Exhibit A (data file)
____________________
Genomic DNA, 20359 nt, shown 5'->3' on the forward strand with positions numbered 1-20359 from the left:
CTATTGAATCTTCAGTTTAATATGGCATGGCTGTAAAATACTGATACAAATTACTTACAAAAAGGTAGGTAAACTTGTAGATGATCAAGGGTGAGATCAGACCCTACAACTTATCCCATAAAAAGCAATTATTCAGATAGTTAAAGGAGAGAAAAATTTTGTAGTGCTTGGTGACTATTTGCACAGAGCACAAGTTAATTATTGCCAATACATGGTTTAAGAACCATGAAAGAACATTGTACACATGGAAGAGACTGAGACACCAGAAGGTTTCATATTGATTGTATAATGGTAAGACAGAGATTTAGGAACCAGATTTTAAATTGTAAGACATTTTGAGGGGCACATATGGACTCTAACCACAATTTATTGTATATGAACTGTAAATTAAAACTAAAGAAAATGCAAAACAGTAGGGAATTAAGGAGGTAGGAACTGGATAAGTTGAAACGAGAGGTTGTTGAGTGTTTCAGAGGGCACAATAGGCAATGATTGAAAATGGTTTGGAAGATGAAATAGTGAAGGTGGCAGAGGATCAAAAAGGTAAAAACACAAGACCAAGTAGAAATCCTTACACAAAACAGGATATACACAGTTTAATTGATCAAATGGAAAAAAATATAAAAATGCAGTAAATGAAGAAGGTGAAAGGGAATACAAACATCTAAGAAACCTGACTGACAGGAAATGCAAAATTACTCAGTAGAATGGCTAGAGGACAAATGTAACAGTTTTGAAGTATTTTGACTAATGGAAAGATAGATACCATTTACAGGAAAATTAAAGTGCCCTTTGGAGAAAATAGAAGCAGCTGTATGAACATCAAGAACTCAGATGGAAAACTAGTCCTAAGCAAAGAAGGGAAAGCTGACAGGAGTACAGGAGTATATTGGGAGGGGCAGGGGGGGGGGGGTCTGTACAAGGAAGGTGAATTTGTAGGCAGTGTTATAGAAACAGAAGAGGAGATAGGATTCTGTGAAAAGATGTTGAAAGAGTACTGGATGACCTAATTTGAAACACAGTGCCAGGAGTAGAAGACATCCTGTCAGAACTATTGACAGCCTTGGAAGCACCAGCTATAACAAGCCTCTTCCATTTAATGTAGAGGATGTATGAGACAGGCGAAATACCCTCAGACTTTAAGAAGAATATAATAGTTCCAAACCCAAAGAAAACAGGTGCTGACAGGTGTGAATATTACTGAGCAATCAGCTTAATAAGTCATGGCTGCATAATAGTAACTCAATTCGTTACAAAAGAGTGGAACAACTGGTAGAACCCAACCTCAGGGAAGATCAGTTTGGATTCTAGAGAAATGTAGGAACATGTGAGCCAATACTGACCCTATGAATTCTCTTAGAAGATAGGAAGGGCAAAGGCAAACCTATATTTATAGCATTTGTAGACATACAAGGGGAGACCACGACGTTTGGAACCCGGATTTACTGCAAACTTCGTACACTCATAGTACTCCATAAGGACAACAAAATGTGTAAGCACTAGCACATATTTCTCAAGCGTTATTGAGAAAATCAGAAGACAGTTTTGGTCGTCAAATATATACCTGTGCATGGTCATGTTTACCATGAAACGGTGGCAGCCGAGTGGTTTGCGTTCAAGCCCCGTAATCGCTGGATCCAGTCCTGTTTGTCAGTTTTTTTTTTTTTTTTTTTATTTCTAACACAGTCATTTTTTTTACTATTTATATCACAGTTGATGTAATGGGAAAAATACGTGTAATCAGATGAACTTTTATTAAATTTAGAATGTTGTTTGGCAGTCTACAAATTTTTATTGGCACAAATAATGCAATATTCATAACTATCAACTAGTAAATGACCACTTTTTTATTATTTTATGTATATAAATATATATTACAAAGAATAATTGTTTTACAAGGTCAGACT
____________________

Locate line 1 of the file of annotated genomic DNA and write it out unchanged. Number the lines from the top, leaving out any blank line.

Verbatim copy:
Genomic DNA, 20359 nt, shown 5'->3' on the forward strand with positions numbered 1-20359 from the left: